LETTERS TO THE EDITOR|
City school system an innovator in teaching
To The Daily: Mary Spor and I would like to thank staff members of Decatur City Schools for hosting Berhanu Habtemariam and Tizazu Asare, of the Ministry of Education for Ethiopia, and Katherine Miles from the USAID office in Washington, D.C., last week during their visit to Alabama. They were here to investigate hands-on mathematics and science in hopes of duplicating these practices for Ethiopia. This visit resulted from a partnership formed more than a year ago, when Spor received a grant from the USAID office to provide textbooks for Ethiopia. The collaborative writing team from Alabama has completed textbooks for sixth and seventh grades and is now completing a textbook for eighth grade.
On our first stop to the Wetlands Edge Environmental Center, the visitors were much impressed with the staff Susan Estes, Mark Slate and Ramsey Huffman, as well as the extraordinary learning environment. Their interest grew as they toured and then observed the interactive science lesson provided for the kindergartners from West Decatur Elementary.
Following this lesson, the group moved to Woodmeade Elementary, where Principal Angie Whittington welcomed us to view an outstanding mathematical lesson with Eveythe Cargill and her fourth graders. Again the visitors were impressed with the level of instruction and the degree of questioning that took place with the students.
The visit ended with Superintendent Sam Houston explaining the science modules provided by the system that invites students to observe and explore science rather than being a passive learner. He explained to the Ethiopian educators the thinking and commitment of the school system when making the decision to adopt this curriculum.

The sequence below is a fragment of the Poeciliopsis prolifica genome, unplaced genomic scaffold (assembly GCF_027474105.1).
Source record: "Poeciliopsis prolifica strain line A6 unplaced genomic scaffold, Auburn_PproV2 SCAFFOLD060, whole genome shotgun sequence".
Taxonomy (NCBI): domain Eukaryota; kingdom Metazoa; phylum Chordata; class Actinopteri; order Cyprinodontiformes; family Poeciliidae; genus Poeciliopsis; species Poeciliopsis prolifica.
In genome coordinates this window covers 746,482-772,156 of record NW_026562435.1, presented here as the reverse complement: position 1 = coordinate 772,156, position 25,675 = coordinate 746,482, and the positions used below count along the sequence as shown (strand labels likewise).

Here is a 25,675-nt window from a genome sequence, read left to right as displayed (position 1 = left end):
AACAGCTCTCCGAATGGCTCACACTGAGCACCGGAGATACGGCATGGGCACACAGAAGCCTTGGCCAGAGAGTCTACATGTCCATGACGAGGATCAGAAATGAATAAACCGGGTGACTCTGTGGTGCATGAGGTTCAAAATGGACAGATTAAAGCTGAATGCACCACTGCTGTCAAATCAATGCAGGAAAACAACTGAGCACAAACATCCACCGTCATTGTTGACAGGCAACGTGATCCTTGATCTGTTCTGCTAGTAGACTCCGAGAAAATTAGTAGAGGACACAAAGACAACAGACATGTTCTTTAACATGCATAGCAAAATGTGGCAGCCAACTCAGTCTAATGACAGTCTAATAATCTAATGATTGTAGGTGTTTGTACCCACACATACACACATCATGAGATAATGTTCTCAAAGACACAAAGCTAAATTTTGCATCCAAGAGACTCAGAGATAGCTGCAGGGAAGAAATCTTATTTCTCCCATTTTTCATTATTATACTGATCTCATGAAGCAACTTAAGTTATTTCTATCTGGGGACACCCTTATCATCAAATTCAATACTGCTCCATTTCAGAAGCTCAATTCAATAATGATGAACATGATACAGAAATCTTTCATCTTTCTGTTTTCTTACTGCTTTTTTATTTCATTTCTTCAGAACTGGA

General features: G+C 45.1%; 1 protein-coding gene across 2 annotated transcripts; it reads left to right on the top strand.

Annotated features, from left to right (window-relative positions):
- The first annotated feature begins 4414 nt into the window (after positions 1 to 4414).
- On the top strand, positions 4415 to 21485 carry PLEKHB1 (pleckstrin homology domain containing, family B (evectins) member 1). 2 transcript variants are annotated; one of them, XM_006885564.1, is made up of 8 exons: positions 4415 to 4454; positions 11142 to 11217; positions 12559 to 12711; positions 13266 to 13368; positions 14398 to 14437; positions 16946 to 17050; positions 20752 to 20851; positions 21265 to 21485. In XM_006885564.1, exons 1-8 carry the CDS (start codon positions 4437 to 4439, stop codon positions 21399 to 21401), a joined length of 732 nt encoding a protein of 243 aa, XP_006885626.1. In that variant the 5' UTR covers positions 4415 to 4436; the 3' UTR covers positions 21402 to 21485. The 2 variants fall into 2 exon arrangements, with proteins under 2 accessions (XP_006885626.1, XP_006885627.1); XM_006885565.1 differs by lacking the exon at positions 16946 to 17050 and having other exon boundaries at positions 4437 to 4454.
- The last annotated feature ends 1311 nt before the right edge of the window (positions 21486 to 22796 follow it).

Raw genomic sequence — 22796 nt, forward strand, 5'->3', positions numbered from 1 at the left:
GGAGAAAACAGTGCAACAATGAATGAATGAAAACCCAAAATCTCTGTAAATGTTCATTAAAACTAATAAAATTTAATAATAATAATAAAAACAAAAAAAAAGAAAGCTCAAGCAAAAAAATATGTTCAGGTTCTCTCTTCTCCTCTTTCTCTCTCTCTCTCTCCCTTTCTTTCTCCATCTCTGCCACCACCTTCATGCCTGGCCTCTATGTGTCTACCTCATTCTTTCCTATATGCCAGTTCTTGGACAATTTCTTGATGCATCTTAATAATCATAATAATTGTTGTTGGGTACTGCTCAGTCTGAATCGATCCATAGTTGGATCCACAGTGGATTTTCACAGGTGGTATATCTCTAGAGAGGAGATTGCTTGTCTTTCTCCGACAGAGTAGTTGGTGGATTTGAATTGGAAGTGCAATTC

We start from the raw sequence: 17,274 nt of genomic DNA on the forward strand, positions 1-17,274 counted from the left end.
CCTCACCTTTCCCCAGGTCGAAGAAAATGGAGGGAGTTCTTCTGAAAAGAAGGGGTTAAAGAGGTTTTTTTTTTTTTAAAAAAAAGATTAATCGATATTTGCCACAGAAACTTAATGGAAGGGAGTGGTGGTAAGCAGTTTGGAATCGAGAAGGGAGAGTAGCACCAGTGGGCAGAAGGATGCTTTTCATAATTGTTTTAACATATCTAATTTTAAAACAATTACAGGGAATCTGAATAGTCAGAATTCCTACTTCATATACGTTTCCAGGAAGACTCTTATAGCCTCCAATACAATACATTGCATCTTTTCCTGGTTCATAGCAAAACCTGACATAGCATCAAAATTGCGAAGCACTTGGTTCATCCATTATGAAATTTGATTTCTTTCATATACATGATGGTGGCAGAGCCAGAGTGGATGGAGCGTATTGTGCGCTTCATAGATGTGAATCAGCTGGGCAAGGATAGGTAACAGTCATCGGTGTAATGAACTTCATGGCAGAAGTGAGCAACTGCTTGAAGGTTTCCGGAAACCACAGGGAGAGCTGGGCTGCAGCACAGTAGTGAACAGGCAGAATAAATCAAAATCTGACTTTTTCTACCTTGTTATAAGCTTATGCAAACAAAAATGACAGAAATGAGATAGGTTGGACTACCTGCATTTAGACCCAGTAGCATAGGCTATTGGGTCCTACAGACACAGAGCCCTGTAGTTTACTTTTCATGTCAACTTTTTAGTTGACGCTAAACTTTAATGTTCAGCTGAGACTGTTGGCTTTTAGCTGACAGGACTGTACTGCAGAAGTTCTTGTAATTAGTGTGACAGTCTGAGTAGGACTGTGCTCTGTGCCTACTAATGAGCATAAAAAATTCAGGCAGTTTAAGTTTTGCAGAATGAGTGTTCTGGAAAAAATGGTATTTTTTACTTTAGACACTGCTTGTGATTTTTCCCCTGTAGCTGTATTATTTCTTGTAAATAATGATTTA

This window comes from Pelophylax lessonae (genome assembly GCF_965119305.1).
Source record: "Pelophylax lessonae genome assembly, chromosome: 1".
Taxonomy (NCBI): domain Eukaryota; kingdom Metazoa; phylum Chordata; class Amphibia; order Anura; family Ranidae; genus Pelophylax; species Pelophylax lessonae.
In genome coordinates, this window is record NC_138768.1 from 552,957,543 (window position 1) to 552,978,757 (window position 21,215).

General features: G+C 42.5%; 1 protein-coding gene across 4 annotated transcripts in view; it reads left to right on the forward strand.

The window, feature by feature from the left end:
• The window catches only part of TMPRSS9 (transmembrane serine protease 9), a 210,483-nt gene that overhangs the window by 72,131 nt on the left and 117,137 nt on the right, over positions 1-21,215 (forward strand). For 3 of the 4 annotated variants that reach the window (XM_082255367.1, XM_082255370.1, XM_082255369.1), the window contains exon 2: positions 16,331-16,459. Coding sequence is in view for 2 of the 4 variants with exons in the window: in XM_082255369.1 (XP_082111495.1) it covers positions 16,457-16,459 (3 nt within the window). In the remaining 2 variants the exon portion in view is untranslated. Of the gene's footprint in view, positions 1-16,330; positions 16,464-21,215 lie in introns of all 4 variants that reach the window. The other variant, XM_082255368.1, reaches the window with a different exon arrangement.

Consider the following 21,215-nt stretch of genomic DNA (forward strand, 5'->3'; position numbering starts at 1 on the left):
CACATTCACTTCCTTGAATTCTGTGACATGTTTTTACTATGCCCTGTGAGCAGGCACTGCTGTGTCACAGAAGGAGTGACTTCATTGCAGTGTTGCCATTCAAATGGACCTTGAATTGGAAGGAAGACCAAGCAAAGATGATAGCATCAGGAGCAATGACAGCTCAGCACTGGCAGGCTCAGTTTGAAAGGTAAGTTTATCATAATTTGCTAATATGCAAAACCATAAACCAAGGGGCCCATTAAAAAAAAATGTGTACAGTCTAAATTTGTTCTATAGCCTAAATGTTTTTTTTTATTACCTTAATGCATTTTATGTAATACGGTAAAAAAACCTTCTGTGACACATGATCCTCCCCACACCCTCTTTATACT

In each of these instances, we saw Decatur has much to be proud of with a school system that provides exemplary learning opportunities for children.
Reba M. Wadsworth
Still hot-headed over hat ban at high school games
To The Daily: The hat ban at Decatur and Austin basketball games is ridiculous. While the article (Feb. 14) cites numerous ways the ban has been successful, I assure you the better behavior had nothing to do with hats or the lack thereof. I believe the ban is just something people in power got together behind closed doors and passed without any opposing debate.
The ban on wearing hats at basketball games has caused me to attend only two city basketball games this year, and I think it has had the same effect on other adults. While the intention of the hat ban was to curtail gang-related and other such mischief, all it did was take the hats off a very few kids and a large number of adults.
I have heard the debate of wearing a hat indoors and all I have to say about it is that times have changed.
The school board can con themselves into believing that the hat ban had something to do with the safety and enjoyment of games. But it is like believing one of those infomercials on TV about weight loss. They use the disclaimer “when used with diet and exercise” and we all realize diet and
exercise would have produced the same result without your four easy payments of $49.99.
In the same way, the hat ban, along with increased security and a prohibition on loitering, has produced a great basketball season. At baseball and football games, hats are everywhere, and so are good honest people, along with gang members and thugs.
Tell coaches they can’t wear caps on the sidelines; tell the officials they can’t wear a hat while calling a game. Be consistent or don’t force idiotic rules on us without debate and opposition first.
This is a classic case of “Ask for forgiveness, not for permission.”